More Couples Want Open Relationships

In our grandparents’ day—that is, two generations or about eighty years ago—monogamy was pretty black and white. A guy and a gal would meet, start to date, become engaged and get married. Dating a lot, especially for a woman, put a question mark on a person’s moral character.

In those days, it was never a question of “if” this couple would become partnered for the rest of their lives (happy or not); rather, it was more a question of “when”. Plus, it was scandalous if the couple chose to get a divorce.

Cities and attitudes grew and, by the 1950s, the trend of dating started. Smokey Robinson said it best when he sang, “My momma told me you better shop around.” Parents and teenagers came to understand that it was healthy to date, test the relationship waters and have a couple of broken hearts before settling down. Yet the single most important thing was to find a mate before turning twenty.

Baby Boomers

Then came the Baby Boomers and their rebellious free-love movement of the 1970s. Although anonymous sex certainly was not for everyone, there were enough people jumping on the sex-drugs-and-rock’n’roll bandwagon to make it more acceptable. Monogamy in the 1970s came to mean, “I’m going to have a whole lot of fun, and then I will settle down with one person for the rest of my life.”

But “the rest of my life” seemed to scare a lot of this group and there grew a different sensibility with monogamy. Living together became the popular monogamous option of, “I do not know if I can commit to you, but let’s give it a go and see how it turns out.” Or, if the couple did decide to get married and it ended up unhappy, divorce became the alternative to staying in a loveless marriage like that of their parents.

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Serial Monogamy

By the 1980s, this trend ended up creating what is called serial monogamy. Serial monogamy is when a person is in an exclusive monogamous relationship for a period of time, decides the relationship is not for them, ends the relationship and looks for a new relationship. In effect, it is relationship-jumping. What makes it acceptable is there is no overlap (like adultery) but a distinct start and finish to the relationship.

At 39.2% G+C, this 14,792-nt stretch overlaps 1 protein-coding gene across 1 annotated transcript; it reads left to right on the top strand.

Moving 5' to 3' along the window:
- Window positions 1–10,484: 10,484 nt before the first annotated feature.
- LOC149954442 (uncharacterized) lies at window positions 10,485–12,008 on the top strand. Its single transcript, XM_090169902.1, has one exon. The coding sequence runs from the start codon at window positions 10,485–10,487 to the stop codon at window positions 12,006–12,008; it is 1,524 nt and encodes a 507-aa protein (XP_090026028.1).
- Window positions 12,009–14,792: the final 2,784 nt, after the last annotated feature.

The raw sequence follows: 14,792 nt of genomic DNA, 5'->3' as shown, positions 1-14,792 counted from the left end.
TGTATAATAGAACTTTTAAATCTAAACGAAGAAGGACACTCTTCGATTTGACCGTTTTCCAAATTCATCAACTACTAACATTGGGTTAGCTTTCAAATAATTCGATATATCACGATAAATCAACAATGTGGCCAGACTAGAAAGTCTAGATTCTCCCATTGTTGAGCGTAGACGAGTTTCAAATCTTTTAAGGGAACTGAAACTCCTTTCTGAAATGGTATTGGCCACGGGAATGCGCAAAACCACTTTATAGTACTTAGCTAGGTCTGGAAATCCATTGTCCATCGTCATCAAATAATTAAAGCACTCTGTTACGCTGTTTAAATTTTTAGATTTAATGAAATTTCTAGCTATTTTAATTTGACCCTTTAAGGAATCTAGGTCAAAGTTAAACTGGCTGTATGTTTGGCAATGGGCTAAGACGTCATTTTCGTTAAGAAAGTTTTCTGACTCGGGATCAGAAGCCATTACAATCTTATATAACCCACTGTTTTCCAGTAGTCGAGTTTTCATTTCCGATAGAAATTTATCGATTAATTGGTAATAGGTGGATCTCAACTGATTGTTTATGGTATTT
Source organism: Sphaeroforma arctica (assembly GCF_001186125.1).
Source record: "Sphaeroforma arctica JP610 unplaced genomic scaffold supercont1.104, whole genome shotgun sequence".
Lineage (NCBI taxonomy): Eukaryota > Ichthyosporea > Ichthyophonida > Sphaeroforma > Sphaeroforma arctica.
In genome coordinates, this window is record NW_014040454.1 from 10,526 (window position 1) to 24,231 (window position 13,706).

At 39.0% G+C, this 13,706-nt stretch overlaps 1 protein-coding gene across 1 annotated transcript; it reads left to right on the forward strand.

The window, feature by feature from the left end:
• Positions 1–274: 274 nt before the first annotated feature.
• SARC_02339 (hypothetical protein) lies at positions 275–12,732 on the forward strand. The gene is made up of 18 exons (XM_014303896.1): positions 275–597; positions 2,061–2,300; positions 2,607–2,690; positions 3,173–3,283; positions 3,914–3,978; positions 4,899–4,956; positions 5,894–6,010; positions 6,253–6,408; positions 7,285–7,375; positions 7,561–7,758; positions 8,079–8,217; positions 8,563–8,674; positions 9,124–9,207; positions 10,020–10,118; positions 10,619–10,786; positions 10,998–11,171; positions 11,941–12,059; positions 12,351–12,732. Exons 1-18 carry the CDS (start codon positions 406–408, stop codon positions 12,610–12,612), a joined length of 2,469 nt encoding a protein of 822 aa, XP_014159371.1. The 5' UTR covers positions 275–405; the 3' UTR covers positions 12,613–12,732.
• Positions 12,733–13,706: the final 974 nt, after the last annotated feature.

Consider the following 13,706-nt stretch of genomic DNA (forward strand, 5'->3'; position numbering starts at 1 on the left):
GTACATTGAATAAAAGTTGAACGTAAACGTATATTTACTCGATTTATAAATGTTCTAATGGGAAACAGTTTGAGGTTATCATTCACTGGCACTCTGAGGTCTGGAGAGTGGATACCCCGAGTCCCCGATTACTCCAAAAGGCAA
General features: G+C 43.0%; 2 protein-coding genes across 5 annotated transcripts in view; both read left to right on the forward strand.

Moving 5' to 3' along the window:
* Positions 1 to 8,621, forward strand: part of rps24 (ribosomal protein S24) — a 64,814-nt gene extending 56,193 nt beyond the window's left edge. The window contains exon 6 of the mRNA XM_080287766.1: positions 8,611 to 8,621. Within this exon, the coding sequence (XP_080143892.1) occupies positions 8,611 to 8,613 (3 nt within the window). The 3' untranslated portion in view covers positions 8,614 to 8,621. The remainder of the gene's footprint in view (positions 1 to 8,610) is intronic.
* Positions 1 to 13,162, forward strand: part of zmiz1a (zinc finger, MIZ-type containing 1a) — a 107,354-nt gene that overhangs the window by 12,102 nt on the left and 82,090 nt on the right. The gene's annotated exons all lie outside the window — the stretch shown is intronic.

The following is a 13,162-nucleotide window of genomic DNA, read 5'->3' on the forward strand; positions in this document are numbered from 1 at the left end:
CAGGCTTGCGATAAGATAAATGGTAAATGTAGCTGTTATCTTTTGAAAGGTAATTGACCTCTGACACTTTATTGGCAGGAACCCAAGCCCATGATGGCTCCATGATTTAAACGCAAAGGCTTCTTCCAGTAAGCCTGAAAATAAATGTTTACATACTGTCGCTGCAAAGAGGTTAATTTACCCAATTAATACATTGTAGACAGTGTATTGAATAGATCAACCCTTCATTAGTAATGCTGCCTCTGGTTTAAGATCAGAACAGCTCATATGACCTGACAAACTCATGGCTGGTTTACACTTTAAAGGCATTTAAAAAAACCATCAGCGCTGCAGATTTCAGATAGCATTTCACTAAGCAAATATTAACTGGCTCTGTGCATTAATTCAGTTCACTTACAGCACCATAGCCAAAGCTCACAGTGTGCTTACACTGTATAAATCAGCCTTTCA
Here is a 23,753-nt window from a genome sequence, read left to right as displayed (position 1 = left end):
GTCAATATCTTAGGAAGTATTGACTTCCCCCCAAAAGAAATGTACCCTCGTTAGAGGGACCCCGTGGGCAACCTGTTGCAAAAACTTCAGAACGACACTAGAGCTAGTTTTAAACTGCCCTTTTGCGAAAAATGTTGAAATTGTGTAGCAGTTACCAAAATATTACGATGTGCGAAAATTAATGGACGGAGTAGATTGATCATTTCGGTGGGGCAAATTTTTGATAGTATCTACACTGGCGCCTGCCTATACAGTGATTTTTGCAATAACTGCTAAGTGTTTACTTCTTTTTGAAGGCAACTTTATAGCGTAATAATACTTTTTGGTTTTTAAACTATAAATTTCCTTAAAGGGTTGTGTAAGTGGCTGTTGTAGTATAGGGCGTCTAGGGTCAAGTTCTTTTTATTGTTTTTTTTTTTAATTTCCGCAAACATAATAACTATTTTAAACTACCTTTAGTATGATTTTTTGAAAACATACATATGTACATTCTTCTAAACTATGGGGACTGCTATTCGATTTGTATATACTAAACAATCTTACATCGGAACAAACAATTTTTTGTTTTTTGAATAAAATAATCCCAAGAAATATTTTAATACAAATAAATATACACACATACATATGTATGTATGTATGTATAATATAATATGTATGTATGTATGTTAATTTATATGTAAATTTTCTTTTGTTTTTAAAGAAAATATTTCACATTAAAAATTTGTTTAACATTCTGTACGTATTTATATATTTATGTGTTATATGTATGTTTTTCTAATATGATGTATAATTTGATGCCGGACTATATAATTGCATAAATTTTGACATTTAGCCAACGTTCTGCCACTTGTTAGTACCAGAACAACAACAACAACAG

In my opinion serial monogamy has created a nation of very picky people. It has created a nation of disposable dating in that if a potential partner does not make the grade, there is always someone better around the corner.

Wanting To Try Open Relationships

This new millennium is seeing more and more monogamous couples want to try open relationships.

An open relationship is based on two people having a primary relationship and still able to seek sexual variety outside of that relationship.

Open relationships are still very underground and lowly regarded because they do not follow the rules of serial monogamy. Those rules being it is okay to date and have multiple sex partners, but only if there is a definite break between relationships.

And as a side note: I am still struck by how society views cheating on partner's more acceptable than trying to work out an open relationship. Ironic?

Couples Are Curious About Open Relationships

Even though open relationships are underground, they are prolific. The most common question I am asked by forty-something couples is around “swinging”. Their motivation to ask is mostly out of curiosity and titillation. When I probe as to why they are interested, their response is they do not want to get a divorce but are not happy with their present sex life.

To give a sense of how this open relationship trend is picking up momentum, in bigger centers like Vancouver or Seattle, the number are in the tens of thousands.

The question now is what is the happy medium? Obviously there are pros and cons to both monogamy, serial monogamy and open relationships. 

Here's how you can start a conversation with your partner about having an open relationship. (via ReidAboutSex & TheIntimacyDojo)

About The Author

Trina ny head n shoulders
Trina Read
Sexologist, Dr. Trina Read is the founder of The Business Of Sex Speaker Agency. She is a leading relationship and sexual health expert and educator; and is a best selling author, media expert, was a CBC radio Relationship columnist, syndicated blogger, international award winning speaker, newspaper & magazine columnist, and spokeswoman. Follow her on Twitter and Facebook.
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